Paul Horner writes:
"Not exactly coins, but these Roman intaglios found in England are still pretty and interesting."
Indeed - very nice work.
Nowadays, you likely secure your valuable jewelry before a trip to the spa. But ancient Romans may not have taken that extra step before enjoying a hot bath.
Recently, archaeologists in Britain discovered dozens of engraved semiprecious stones from the third century at the site of an ancient bathhouse beneath the Carlisle Cricket Club, The New York Times reported. Smaller than a dime, the 36 gems are made of materials like amethyst, carnelian, and jasper. Called
intaglios, meaning they have images carved into them, the jewels likely fell out of wealthy people's rings after they entered the baths, the Times noted.
The bathers may not have even noticed until they got home, because it's the actual stone falling out of the rings, Frank Giecco, the technical director of the project, told the newspaper.
The bathhouse, located near Hadrian's Wall in Carlisle, England, was apparently a massive structure. During a visit, ancient Romans would have first popped into the apodyterium, or changing room, where they would have removed all of their clothing except for their bath sandals, to protect their feet from the heated floors. Some would have slaves or the bathhouse attendants look over their belongings, but others kept their jewelry on to prevent theft.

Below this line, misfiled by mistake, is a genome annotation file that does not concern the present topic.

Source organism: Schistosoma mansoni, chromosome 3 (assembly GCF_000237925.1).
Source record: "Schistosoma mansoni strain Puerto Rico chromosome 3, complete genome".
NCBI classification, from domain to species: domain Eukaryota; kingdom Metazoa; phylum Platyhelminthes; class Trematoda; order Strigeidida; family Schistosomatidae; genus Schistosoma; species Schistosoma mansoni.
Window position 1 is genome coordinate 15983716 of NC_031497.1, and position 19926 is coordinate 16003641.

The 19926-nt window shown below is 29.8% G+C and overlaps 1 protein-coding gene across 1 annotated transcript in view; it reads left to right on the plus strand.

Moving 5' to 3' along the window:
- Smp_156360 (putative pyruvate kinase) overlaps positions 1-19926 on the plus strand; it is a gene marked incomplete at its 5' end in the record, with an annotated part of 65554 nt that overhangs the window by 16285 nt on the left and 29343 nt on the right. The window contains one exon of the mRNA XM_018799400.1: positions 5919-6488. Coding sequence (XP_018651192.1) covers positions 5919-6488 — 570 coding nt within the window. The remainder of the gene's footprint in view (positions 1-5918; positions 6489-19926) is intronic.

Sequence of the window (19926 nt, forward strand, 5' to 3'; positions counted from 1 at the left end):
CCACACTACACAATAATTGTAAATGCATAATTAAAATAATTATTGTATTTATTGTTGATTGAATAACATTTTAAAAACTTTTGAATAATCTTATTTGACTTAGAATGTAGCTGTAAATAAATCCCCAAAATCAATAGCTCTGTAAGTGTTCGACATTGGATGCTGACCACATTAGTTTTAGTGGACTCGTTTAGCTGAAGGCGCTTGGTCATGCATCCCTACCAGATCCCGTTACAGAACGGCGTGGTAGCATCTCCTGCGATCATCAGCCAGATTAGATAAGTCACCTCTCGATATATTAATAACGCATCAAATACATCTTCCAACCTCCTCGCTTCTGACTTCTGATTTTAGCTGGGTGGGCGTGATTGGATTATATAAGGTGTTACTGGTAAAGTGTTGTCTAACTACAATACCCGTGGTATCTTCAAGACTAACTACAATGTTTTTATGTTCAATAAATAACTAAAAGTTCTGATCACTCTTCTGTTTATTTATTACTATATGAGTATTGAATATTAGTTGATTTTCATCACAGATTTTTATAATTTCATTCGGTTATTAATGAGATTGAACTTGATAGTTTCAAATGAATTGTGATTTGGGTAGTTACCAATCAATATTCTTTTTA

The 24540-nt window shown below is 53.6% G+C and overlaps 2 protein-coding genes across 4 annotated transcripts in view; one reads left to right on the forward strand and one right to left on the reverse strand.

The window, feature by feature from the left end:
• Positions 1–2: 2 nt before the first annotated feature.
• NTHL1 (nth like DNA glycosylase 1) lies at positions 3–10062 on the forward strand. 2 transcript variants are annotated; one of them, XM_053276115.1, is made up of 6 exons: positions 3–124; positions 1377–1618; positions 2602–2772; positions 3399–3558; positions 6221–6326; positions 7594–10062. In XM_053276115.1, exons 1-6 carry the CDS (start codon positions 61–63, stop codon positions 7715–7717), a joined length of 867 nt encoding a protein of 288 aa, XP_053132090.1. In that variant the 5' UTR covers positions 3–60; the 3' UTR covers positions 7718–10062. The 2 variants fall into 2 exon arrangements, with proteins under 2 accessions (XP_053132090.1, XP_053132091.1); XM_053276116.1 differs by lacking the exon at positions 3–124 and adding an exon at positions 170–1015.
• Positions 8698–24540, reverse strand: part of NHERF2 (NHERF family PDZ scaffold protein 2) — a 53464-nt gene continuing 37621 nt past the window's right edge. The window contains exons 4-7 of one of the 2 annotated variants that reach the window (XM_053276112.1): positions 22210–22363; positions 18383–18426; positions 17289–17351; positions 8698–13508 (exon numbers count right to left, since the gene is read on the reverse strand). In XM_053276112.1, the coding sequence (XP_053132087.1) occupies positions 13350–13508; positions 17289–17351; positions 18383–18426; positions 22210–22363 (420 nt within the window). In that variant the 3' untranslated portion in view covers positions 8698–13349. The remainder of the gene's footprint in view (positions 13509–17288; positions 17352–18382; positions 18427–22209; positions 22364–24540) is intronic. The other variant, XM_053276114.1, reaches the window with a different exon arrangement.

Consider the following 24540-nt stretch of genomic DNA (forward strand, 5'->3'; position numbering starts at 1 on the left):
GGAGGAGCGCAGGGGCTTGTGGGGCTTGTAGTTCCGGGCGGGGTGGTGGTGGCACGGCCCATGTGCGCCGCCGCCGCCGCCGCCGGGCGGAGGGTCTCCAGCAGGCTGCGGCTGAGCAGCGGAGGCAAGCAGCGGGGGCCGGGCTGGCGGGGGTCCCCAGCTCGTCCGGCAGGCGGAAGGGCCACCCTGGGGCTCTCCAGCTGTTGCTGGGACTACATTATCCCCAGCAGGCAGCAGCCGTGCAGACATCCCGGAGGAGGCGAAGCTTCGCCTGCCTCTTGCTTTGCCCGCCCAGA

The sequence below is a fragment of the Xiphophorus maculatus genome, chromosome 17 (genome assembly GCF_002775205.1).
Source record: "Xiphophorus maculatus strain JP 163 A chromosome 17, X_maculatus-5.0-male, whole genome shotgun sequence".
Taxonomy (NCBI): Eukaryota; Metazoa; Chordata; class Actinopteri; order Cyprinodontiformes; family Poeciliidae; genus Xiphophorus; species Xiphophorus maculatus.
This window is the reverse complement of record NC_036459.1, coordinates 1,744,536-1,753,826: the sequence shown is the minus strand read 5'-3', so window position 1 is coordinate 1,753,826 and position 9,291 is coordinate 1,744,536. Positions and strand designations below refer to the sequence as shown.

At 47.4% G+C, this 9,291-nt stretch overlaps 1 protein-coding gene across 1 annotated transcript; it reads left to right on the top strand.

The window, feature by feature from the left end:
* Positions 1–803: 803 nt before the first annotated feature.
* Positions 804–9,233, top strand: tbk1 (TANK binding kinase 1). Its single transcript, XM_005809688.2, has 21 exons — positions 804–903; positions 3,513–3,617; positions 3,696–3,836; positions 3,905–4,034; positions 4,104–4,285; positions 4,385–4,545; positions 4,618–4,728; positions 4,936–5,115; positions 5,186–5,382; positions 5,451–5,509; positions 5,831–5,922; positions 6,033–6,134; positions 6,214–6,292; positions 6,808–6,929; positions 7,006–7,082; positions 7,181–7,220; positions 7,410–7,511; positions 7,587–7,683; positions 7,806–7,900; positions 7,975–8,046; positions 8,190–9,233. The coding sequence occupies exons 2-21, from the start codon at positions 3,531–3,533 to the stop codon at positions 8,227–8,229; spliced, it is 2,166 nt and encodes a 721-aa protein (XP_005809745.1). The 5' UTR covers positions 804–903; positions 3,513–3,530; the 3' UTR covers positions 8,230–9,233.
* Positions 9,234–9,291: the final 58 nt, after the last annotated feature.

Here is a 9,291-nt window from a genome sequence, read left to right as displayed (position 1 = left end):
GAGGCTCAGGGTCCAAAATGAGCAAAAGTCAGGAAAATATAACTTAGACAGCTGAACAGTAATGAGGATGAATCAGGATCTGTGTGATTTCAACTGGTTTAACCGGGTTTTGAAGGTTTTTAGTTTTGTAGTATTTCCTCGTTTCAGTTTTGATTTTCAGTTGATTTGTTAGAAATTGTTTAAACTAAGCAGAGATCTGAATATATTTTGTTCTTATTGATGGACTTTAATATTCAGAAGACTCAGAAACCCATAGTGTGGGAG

Bathers knew the risk of gems falling out, Giecco said.
But theft from the lockers was so great that they kept valuables with them regardless.
While that seems smart in theory, the water may have loosened the adhesives used in the rings—like birch bark resin—and caused the metal settings to expand and contract. So the stones probably just fell off, sinking to the bottom of the baths and ending up in the drains when the pools and saunas were cleaned.
To read the complete article, see:
Archaeologists Unearthed a Treasure Trove of Stones at the Site of an Ancient Roman Bathhouse in the UK
Here's more from the original NYT piece, with the great headline of "Ancient Romans Dropped Their Bling Down the Drain, Too."
Down the drain is where British archaeologists recently discovered 36 artfully engraved semiprecious stones, in an ancient bathhouse at the site of a Roman fort near Hadrian's Wall in Carlisle, England. The colorful intaglios — gems with incised carvings — likely fell out of signet rings worn by wealthy third-century bathers, and ended up trapped in the stone drains.
The delicate intaglios, fashioned from amethyst, jasper and carnelian, range in diameter from 5 millimeters to 16 millimeters — bigger than a pencil eraser, smaller than a dime. Some bear images of Apollo, Mars, Bonus Eventus and other Roman deities symbolizing war or good fortune. Others showcase Ceres, the god of fertility, Sol (the sun) and Mercury (commerce). One amethyst depicts Venus holding either a flower or a mirror. A reddish-brown jasper features a satyr seated on rocks beside a pillar.
Historically, two kinds of engraved gems were worn mounted on finger rings: intaglios, which have designs cut as a depression into the surface of the gem; and cameos, with designs that project from the background, a raised image in relief.
The tradition of intaglios goes back to the Sumerian period in Mesopotamia, where figures were gouged by hand into softer stone. From about 3400 B.C., stamp seals and cylinder seals were pressed and imprinted into damp clay. These became popular in Minoan and Mycenaean Greece, Persia, Egypt and Rome, where they became objects of fashion; the statesman Cicero observed that people wore portraits of their favorite philosophers on their rings, a tradition that has not survived on today's QVC Network.
Down the drain
To read the complete article, see:
Ancient Romans Dropped Their Bling Down the Drain, Too
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